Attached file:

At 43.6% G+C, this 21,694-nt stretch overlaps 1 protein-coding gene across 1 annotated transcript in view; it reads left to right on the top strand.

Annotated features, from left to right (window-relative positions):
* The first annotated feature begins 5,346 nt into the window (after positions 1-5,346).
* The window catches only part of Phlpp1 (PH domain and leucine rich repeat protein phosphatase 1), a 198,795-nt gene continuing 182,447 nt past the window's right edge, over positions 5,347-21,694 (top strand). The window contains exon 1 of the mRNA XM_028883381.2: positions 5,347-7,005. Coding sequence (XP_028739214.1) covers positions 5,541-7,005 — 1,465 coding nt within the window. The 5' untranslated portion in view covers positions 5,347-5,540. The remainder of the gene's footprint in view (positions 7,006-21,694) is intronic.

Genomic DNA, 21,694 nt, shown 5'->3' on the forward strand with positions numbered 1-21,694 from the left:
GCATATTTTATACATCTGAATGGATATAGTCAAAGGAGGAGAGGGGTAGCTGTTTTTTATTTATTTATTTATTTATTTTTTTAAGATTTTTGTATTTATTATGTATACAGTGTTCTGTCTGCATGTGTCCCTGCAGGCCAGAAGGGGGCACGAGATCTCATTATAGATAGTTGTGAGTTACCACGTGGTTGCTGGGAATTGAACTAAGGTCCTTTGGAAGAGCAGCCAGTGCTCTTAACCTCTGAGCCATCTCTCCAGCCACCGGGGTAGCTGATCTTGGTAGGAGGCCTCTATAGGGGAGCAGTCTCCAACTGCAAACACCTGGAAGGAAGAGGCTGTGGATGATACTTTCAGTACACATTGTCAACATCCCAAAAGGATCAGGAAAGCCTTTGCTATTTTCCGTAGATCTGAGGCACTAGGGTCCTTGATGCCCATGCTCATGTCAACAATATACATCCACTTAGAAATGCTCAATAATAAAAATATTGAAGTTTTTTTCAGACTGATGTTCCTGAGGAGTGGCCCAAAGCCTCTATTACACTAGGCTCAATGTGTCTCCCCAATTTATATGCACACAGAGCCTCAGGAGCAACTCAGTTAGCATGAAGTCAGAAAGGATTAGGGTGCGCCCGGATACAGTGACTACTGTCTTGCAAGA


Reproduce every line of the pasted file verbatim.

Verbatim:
At 43.6% G+C, this 21,694-nt stretch overlaps 1 protein-coding gene across 1 annotated transcript in view; it reads left to right on the top strand.

Annotated features, from left to right (window-relative positions):
* The first annotated feature begins 5,346 nt into the window (after positions 1-5,346).
* The window catches only part of Phlpp1 (PH domain and leucine rich repeat protein phosphatase 1), a 198,795-nt gene continuing 182,447 nt past the window's right edge, over positions 5,347-21,694 (top strand). The window contains exon 1 of the mRNA XM_028883381.2: positions 5,347-7,005. Coding sequence (XP_028739214.1) covers positions 5,541-7,005 — 1,465 coding nt within the window. The 5' untranslated portion in view covers positions 5,347-5,540. The remainder of the gene's footprint in view (positions 7,006-21,694) is intronic.

Genomic DNA, 21,694 nt, shown 5'->3' on the forward strand with positions numbered 1-21,694 from the left:
GCATATTTTATACATCTGAATGGATATAGTCAAAGGAGGAGAGGGGTAGCTGTTTTTTATTTATTTATTTATTTATTTTTTTAAGATTTTTGTATTTATTATGTATACAGTGTTCTGTCTGCATGTGTCCCTGCAGGCCAGAAGGGGGCACGAGATCTCATTATAGATAGTTGTGAGTTACCACGTGGTTGCTGGGAATTGAACTAAGGTCCTTTGGAAGAGCAGCCAGTGCTCTTAACCTCTGAGCCATCTCTCCAGCCACCGGGGTAGCTGATCTTGGTAGGAGGCCTCTATAGGGGAGCAGTCTCCAACTGCAAACACCTGGAAGGAAGAGGCTGTGGATGATACTTTCAGTACACATTGTCAACATCCCAAAAGGATCAGGAAAGCCTTTGCTATTTTCCGTAGATCTGAGGCACTAGGGTCCTTGATGCCCATGCTCATGTCAACAATATACATCCACTTAGAAATGCTCAATAATAAAAATATTGAAGTTTTTTTCAGACTGATGTTCCTGAGGAGTGGCCCAAAGCCTCTATTACACTAGGCTCAATGTGTCTCCCCAATTTATATGCACACAGAGCCTCAGGAGCAACTCAGTTAGCATGAAGTCAGAAAGGATTAGGGTGCGCCCGGATACAGTGACTACTGTCTTGCAAGA